Cybersecurity Roundup #15
"Security is always going to be a cat and mouse game because there'll be people out there that are hunting for the zero day award, you have people that don't have configuration management, don't have vulnerability management, don't have patch management" - Kevin Mitnick
Cybersecurity vulnerability at major cosmetics brand leads to 7 gigabytes+ data leak
One of the world’s well-known cosmetic brands has been informed that a significant data breach was discovered on its web server, which was found to be publicly exposed, without password protection or encryption.
Our Security team, led by Anurag Sen, discovered Avon.com’s US server without encountering any security measures or protection. The vulnerability effectively means that anyone possessing the server’s IP-address could access the company’s open database.
In a statement to the market on 9 June 2020, Avon put out a statement confirming that an incident had “interrupted some systems and partially affected operations”; indicating that the statement was referencing a different issue that may, or may not, be related to the breach discovered by our security team.
A few days later, Avon submitted a second regulatory filing declaring that no financial data was involved “as its main e-commerce website does not store that information”. The company has also confirmed that its various online operations around the world remain in various stages of recovery, with some regions operating normally while others, still offline.
Undetectable Linux Malware Targeting Docker Servers With Exposed APIs
Cybersecurity researchers today uncovered a completely undetectable Linux malware that exploits undocumented techniques to stay under the radar and targets publicly accessible Docker servers hosted with popular cloud platforms, including AWS, Azure, and Alibaba Cloud.
Docker is a popular platform-as-a-service (PaaS) solution for Linux and Windows designed to make it easier for developers to create, test, and run their applications in a loosely isolated environment called a container.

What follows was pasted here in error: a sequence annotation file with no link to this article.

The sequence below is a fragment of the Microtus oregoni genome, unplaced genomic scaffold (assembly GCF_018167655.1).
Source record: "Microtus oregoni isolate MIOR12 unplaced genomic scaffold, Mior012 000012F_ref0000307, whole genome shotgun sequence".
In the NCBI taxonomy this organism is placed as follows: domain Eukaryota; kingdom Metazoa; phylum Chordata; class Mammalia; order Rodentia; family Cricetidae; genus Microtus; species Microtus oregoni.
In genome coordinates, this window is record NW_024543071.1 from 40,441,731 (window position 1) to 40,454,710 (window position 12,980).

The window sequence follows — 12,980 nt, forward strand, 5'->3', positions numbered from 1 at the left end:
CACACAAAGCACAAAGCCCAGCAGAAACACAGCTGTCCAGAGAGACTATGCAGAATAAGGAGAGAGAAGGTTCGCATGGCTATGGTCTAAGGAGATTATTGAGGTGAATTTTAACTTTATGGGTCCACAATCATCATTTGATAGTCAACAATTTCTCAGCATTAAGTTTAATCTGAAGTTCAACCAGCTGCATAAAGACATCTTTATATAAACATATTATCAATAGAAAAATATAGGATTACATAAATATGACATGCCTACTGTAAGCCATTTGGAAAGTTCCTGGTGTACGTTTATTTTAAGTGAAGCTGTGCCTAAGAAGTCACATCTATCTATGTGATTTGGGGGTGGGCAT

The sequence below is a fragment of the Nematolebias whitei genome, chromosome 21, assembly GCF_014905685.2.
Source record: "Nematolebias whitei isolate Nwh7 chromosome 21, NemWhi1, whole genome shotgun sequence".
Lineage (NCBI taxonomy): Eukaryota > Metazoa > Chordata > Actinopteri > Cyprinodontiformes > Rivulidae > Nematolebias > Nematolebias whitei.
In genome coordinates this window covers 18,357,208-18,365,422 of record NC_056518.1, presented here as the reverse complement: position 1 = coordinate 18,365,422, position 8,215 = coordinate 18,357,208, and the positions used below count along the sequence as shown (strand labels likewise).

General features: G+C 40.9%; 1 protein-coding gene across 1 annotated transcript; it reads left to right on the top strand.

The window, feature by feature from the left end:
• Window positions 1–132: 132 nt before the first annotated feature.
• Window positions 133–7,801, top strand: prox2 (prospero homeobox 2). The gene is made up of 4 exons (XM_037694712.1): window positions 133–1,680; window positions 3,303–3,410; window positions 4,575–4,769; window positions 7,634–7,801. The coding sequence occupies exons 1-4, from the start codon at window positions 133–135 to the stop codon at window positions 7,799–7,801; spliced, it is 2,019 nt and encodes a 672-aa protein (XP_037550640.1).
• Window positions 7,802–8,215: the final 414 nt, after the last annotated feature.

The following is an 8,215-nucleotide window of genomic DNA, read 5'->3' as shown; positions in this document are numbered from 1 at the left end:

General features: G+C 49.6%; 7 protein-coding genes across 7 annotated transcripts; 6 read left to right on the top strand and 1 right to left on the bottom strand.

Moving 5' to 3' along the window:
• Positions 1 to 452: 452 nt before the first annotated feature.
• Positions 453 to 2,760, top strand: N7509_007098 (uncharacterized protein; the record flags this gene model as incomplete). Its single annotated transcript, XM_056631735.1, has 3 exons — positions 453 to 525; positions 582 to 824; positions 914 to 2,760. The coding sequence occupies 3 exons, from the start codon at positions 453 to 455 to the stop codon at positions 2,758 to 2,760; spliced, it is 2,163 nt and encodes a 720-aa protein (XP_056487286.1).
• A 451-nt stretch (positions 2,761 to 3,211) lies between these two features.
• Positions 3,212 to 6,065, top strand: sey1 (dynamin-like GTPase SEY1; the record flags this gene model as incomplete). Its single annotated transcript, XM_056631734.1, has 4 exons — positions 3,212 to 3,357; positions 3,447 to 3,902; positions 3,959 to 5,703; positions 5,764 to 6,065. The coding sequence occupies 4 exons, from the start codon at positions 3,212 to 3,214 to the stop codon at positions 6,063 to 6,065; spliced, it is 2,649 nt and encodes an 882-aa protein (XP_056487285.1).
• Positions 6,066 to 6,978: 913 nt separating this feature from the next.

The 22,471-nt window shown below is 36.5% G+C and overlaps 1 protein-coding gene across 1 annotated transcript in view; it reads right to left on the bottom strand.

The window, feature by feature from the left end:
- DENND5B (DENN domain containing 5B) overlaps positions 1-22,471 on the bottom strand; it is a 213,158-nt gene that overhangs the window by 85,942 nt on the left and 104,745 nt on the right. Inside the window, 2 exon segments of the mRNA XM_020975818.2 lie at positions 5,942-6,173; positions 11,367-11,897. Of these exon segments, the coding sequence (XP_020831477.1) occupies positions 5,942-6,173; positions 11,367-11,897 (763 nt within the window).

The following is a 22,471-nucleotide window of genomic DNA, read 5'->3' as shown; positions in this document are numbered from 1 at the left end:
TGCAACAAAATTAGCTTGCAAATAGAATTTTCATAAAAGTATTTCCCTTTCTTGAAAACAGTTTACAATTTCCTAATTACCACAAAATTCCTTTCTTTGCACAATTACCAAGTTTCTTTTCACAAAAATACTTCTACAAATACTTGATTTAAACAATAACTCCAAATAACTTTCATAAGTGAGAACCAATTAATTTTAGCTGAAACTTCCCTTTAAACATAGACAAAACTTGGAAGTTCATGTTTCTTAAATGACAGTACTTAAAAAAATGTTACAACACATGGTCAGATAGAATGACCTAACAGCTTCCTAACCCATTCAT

New Linux malware uses Dogecoin API to find C&C server addresses
While Linux malware was once sitting on the fringes of the malware ecosystem, today, new Linux threats are being discovered on a weekly basis.
The latest finding comes from Intezer Labs. In a report shared with ZDNet this week, the company analyzed Doki, a new backdoor trojan they spotted part of the arsenal of an old threat actor known for targeting web servers for crypto-mining purposes.
The threat actor, known as Ngrok because of its initial penchant for using the Ngrok service for hosting control and command (C&C) servers, has been active since at least late 2018.
Netflix credential phishing hides behind working CAPTCHA
A recent wave of phishing attacks aiming to steal payment card info and credentials for Netflix streaming service starts with redirecting to a functioning CAPTCHA page to bypass email security controls.
The actor behind these attempts used a "failed payment" theme to engage potential victims into the redirect chain leading to the phishing page.
Hacker disrupts Emotet botnet operation by replacing payload with GIFs
Online users are frequently the target of botnet malware campaigns, as cybercriminals are always hunting for extorting money or stealing data to carry out a range of scams. Emotet is one of the most commonly used botnets nowadays, which is distributed via wireless networks and can load different types of malware.
However, an unidentified genius hacker has come up with a hilarious twist on the use of Emotet by replacing Emotet’s malicious payloads with funny, animated GIFs and memes.
There’s a Hole in the Boot
Eclypsium researchers have discovered a vulnerability — dubbed “BootHole” — in the GRUB2 bootloader utilized by most Linux systems that can be used to gain arbitrary code execution during the boot process, even when Secure Boot is enabled. Attackers exploiting this vulnerability can install persistent and stealthy bootkits or malicious bootloaders that could give them near-total control over the victim device.
The vulnerability affects systems using Secure Boot, even if they are not using GRUB2. Almost all signed versions of GRUB2 are vulnerable, meaning virtually every Linux distribution is affected. In addition, GRUB2 supports other operating systems, kernels and hypervisors such as Xen. The problem also extends to any Windows device that uses Secure Boot with the standard Microsoft Third Party UEFI Certificate Authority. Thus the majority of laptops, desktops, servers and workstations are affected, as well as network appliances and other special purpose equipment used in industrial, healthcare, financial and other industries. This vulnerability makes these devices susceptible to attackers such as the threat actors recently discovered using malicious UEFI bootloaders.
Eclypsium has coordinated the responsible disclosure of this vulnerability with a variety of industry entities, including OS vendors, computer manufacturers, and CERTs. Mitigation will require new bootloaders to be signed and deployed, and vulnerable bootloaders should be revoked to prevent adversaries from using older, vulnerable versions in an attack. This will likely be a long process and take considerable time for organizations to complete patching.